Kenneth Evett received his formal art training at the Colorado Springs Fine Arts Center. After brief teaching stints at the Vesper George School of Art and Salem College in the 1940s, he moved on to enjoy a 30 year career as Professor of Art at Cornell University. His teaching style was marked by an articulate and eloquent way of talking about art. This talent was evident in the 25 essays her wrote on art and architecture for The New Republic from 1972-77. He painted five post office murals for the WPA program from 1937 to 1941. In 1954 he won a competition to paint three murals for the Rotunda of the Nebraska State Capitol building. He received three Yaddo fellowships between 19 59 and 1979. For 30 years he was represented by Kraushaar Galleries in New York City.
Kenneth Evett, photo by Lucile Dandelet
Kenneth's painting and drawing style moved through several phases, from densely painted realistic figurative works of the 30s and 40s, to the starker India ink drawings based on the Iliad and the Odyssey, to the sometimes apocalyptic sumi ink landscapes of the 50s, and back to intensely colored oil paintings of imaginary landscapes and mythic Greek scenes. An accomplished draftsman, he produced numerous drawings while teaching his life drawing class, using them as effective teaching tools. He began painting watercolors from nature in the 1960s, at first somewhat free in the brush work and light in tonality. As he explored this difficult medium through the 1970s and 80s, his images became more saturated with color, the draftsmanship more defined and the volumes of objects more pronounced. He traveled widely in Europe, the American West and along the coast of Maine, where he painted one or two watercolors each day, almost regardless of the weather, the terrain, or curious onlookers. Exposed to the elements and equipped only with a lightweight folding stool, a tablet of fine French paper, a few tubes of paints, a jar of water and a single 1" brush, Kenneth painted directly from nature, never once making a pencil sketch to guide his hand.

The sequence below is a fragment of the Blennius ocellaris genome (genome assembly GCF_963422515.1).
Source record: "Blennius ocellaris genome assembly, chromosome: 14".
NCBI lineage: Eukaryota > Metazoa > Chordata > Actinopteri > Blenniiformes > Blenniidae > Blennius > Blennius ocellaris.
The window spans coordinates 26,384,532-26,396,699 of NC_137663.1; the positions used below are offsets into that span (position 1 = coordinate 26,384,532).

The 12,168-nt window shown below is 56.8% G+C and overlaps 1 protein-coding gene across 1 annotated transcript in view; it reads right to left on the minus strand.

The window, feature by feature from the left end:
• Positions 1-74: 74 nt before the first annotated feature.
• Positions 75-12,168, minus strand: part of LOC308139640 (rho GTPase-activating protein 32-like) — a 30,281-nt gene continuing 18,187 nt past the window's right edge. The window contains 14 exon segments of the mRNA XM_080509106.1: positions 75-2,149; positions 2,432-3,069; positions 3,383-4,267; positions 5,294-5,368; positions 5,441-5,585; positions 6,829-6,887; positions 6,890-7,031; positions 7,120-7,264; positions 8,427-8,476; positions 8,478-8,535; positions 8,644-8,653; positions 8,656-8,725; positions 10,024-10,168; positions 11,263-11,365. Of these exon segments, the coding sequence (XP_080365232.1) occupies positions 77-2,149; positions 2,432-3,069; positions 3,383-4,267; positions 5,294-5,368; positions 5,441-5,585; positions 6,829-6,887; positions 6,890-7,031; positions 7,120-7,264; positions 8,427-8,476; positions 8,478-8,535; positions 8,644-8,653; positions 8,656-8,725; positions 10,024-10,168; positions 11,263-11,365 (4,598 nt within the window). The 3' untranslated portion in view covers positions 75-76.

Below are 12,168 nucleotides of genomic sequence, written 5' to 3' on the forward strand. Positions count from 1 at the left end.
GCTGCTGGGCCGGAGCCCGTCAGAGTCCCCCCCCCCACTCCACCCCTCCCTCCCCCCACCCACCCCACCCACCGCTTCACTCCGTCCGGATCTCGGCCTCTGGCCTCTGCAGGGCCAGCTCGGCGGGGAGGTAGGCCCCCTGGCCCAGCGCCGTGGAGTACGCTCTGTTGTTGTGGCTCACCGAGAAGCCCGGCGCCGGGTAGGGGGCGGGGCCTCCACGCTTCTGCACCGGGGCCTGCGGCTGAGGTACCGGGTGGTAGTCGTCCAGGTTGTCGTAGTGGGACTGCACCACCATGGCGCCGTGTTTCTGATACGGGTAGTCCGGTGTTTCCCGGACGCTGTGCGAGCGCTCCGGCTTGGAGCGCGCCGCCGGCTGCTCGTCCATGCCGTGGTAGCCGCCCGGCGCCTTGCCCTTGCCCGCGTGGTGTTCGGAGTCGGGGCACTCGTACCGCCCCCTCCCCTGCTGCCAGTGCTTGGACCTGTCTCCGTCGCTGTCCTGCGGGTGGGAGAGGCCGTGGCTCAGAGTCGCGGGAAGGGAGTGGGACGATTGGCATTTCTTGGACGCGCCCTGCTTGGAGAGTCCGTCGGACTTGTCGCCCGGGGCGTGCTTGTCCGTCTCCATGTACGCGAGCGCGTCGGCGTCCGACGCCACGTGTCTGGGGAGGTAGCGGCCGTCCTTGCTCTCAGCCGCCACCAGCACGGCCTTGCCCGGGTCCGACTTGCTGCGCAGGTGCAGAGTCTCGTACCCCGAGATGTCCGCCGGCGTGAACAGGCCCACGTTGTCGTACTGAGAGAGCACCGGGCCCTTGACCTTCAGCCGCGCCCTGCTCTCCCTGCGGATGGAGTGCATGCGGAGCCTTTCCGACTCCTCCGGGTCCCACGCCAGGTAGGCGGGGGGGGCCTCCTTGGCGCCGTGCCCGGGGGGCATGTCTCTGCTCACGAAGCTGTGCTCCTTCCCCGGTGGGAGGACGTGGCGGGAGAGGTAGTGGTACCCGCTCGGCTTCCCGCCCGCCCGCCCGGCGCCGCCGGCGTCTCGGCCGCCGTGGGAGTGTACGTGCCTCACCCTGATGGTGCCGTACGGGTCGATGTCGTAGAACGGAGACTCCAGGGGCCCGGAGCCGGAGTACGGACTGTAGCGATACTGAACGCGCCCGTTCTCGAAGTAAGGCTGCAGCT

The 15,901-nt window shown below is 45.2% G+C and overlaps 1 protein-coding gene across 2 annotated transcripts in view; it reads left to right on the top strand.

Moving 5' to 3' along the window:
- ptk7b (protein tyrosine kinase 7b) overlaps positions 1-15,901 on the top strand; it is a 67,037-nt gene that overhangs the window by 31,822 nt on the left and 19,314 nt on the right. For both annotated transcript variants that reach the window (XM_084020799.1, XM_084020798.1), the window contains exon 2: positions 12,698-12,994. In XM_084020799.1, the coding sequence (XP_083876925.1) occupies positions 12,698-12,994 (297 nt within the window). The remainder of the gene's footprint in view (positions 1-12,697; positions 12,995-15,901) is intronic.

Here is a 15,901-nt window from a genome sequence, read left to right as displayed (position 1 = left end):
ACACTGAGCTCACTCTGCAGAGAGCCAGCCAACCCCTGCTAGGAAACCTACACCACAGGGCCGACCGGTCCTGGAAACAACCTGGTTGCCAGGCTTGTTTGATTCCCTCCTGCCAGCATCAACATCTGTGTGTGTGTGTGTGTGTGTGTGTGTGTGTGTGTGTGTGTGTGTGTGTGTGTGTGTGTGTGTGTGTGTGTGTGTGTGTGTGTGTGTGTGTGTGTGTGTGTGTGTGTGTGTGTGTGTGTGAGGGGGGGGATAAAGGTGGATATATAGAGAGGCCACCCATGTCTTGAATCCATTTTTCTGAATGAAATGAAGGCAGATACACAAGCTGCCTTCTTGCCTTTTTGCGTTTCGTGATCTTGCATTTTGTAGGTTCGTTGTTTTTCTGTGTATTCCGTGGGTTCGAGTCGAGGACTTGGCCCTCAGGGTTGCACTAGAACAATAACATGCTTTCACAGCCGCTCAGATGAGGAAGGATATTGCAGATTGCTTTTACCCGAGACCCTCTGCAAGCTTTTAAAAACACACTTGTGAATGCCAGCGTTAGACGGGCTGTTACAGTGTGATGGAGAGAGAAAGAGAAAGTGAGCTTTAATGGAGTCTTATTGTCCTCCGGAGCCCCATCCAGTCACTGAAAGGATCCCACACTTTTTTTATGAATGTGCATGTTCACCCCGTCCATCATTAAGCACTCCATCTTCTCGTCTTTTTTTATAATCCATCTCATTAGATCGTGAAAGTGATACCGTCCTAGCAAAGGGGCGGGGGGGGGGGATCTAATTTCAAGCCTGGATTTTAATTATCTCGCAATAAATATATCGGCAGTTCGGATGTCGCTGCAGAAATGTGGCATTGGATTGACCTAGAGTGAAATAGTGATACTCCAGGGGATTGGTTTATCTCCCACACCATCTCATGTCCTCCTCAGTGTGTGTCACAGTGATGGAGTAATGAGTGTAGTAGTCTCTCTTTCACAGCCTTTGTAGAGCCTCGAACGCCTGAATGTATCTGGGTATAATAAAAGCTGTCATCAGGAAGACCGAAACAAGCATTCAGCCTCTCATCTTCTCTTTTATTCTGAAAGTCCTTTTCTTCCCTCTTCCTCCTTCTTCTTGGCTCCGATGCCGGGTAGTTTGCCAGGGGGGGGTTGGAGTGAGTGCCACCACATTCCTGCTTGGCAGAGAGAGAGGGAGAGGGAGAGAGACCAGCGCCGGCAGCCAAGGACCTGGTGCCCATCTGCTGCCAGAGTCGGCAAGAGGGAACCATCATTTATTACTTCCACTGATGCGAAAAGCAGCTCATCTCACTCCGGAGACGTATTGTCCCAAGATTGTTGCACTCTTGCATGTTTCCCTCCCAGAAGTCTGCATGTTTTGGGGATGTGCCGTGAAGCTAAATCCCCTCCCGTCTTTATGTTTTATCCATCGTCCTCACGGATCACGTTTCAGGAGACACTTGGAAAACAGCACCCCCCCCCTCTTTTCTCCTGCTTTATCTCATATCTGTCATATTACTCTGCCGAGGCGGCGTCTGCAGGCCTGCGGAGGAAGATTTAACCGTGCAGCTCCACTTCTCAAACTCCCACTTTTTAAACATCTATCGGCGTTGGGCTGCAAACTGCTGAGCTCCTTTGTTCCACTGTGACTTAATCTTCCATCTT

While always representational, though sometimes verging on total abstraction, his work contained an underlying concern for formal, structural organization. He was preoccupied with expressing the spatial relationships and rhythmic interplays between the elements of his paintings, relying on the visual weight of shape and color to achieve formally cohesive and organizationally dynamic compositions.